A colleague forwarded me this link yesterday:
What we want to know is, how could Google allow this sort of thing to go down in the first place? I mean, don't they care about the Android brand and the developer community that tries to support it? Don't they want to attract more developers and businesses to their playground?
Wait, don't answer that. It's clear what kinds of answers we'd get. And we have to say, things are not boding well for Android these days. Just look at the issues:
- Subpar developer tools
- A Fragmented deployment model.
- An unclear path to aide in monetizing development costs
- Purported 40% return rate of devices to carriers
- Patent concerns up the wazoo.
We could go on but let's just cut to the chase shall we?
"it's about the developer, stupid!"
In case you missed it, it costs real money to develop software for mobile – it always has. Whether you're an app developer looking to launch the next great consumer-facing app or you're a dynamic business looking to empower your field force by streamlining their day-to-day jobs, building a stable, sophisticated and secure mobile application that properly serves the end customer is hard and more costly than you might imagine. Oh and then you have to support it once it's deployed.
Now don't get me wrong. There is money to be made in mobile for sure. With a sound idea, strong business case and a well-rounded infrastructure to build everything upon, your software development team has a very good chance of helping you succeed. Without those good tools however, you can expect your development costs to blossom, quality of your product go down, and the costs to support unreasonable as your team struggles with the tools.
This is why back in 2008 when Windows Mobile was being ushered out (our primary development platform at the time) and we had a chance to choose between Apple and the other mobile platforms out there, we went with Apple. Why? Because they seem to understand that without an excited and properly supported, compensated and empowered mobile software development community, they've got nothing.
Based on all accounts, I think we made the right decision. I mean, we're still here, doing better than ever and honestly, when is the last time you've heard of a developer conference selling out in something like 10 hours? (The last WWDC did just that.) Or people sleeping outside for the pending release of the next Apple iOS device? (Dare I suggest googling for that one?)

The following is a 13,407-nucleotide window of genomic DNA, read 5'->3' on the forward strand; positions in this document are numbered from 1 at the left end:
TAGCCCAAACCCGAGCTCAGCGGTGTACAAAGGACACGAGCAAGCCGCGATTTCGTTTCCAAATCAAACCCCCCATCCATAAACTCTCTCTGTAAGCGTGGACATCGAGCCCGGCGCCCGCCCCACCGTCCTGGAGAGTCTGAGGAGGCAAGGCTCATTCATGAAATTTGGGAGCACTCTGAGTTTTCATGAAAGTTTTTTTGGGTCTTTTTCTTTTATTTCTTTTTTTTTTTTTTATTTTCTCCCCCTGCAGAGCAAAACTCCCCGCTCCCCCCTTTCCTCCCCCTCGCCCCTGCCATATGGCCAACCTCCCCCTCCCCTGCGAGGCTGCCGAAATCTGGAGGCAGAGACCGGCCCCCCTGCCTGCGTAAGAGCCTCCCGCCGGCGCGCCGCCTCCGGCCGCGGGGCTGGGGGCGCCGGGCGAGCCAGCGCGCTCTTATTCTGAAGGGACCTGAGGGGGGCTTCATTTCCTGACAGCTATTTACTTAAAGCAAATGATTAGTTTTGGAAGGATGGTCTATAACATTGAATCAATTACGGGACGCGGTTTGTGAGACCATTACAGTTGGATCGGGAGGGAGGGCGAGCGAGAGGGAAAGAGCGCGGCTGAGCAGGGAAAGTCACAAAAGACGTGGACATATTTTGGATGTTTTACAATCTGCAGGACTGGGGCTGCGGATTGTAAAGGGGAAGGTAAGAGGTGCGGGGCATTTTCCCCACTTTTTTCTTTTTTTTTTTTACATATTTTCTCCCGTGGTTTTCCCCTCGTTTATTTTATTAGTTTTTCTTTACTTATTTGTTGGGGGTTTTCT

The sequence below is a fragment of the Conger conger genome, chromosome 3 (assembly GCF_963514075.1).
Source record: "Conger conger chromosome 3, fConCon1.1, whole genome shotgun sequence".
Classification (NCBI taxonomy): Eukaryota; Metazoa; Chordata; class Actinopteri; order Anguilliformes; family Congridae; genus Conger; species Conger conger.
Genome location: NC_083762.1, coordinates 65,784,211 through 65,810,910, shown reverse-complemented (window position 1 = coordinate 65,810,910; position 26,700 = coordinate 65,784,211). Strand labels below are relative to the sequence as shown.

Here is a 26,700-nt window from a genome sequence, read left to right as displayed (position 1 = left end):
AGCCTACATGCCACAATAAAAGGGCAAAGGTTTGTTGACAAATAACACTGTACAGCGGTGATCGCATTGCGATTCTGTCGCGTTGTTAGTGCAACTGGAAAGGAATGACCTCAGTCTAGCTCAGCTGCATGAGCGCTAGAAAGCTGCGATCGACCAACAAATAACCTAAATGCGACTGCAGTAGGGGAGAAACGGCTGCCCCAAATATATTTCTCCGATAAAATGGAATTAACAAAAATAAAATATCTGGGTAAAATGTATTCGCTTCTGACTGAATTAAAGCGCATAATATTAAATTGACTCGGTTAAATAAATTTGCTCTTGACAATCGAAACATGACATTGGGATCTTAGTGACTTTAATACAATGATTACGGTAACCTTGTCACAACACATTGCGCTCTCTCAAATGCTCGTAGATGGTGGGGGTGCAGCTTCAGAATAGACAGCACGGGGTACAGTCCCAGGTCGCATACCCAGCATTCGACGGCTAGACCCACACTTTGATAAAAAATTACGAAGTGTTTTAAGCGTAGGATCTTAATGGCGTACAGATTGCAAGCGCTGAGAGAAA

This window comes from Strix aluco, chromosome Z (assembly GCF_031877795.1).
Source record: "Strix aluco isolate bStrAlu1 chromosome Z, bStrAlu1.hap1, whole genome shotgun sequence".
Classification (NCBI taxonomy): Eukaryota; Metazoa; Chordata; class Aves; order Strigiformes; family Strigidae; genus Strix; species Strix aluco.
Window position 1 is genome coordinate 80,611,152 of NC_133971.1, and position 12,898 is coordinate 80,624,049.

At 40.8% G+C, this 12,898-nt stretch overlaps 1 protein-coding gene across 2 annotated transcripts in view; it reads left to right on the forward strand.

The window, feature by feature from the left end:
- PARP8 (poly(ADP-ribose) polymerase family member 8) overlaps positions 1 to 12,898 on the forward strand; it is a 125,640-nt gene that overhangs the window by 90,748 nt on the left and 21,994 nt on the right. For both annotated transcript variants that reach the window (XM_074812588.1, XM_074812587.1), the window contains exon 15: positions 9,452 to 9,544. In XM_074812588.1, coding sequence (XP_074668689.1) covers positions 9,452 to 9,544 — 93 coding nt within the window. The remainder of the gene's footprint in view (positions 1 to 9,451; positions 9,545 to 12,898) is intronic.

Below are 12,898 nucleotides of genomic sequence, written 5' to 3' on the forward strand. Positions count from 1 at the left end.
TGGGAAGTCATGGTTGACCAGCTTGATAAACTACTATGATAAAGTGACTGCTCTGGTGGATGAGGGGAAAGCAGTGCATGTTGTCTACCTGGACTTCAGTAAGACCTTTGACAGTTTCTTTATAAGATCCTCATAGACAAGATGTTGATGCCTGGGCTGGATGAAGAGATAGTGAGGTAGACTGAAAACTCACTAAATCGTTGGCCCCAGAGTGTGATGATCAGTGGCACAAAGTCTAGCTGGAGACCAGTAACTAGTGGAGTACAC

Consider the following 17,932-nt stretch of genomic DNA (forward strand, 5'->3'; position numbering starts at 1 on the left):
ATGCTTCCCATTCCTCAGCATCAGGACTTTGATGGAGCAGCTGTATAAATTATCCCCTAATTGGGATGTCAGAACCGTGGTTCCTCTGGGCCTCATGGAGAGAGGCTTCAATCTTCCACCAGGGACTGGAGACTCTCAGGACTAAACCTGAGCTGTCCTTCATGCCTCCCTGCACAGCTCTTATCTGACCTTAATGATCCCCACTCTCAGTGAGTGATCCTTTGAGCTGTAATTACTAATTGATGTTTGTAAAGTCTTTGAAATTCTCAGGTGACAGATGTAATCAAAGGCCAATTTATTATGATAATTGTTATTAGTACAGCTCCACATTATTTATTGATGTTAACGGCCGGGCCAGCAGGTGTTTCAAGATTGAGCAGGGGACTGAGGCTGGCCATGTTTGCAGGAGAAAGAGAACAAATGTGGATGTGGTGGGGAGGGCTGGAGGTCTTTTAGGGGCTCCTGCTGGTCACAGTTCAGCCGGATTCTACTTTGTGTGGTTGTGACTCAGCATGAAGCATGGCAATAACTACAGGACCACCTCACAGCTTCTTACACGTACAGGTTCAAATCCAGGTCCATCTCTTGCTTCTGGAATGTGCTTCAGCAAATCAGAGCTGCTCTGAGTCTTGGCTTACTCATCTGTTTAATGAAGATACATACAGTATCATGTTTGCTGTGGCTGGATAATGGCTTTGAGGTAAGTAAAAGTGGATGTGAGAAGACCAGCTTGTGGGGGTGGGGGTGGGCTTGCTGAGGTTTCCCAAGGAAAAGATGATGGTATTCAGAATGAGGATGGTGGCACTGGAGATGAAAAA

Look, we've been wanting to support another mobile platform for some time now, but man, can Google make it any harder? It's sad, but we've had to strongly advise against developing for Android unless there is a very clear path to monetize because of all the reasons I've mentioned above.
More to the point, who else is even worth considering right now? RIM is now faltering with every step (no unified ecosystem there), Microsoft simply cannot give away their new phones and well, we all know Symbian is done. That leaves HP / Palm Pre, which while I almost think has the best chance to be #2, can't seem to claw back their way into the market yet. Oh and please don't press the mobile web here. Yes – we're watching HTML5 closely and while we think it's a great tool for many things, the mobile web, by itself, is still not ready for complex data collection nor a more diversified mobile user experience.
Show us a straightforward way for the best chance at making our client's money back by developing for your mobile platform and you've got a developer to add to your community. But keep ignoring your mobile software development community's needs and problems (like allowing others to rip them off), and you leave us no choice but to continue to steer clear of your world.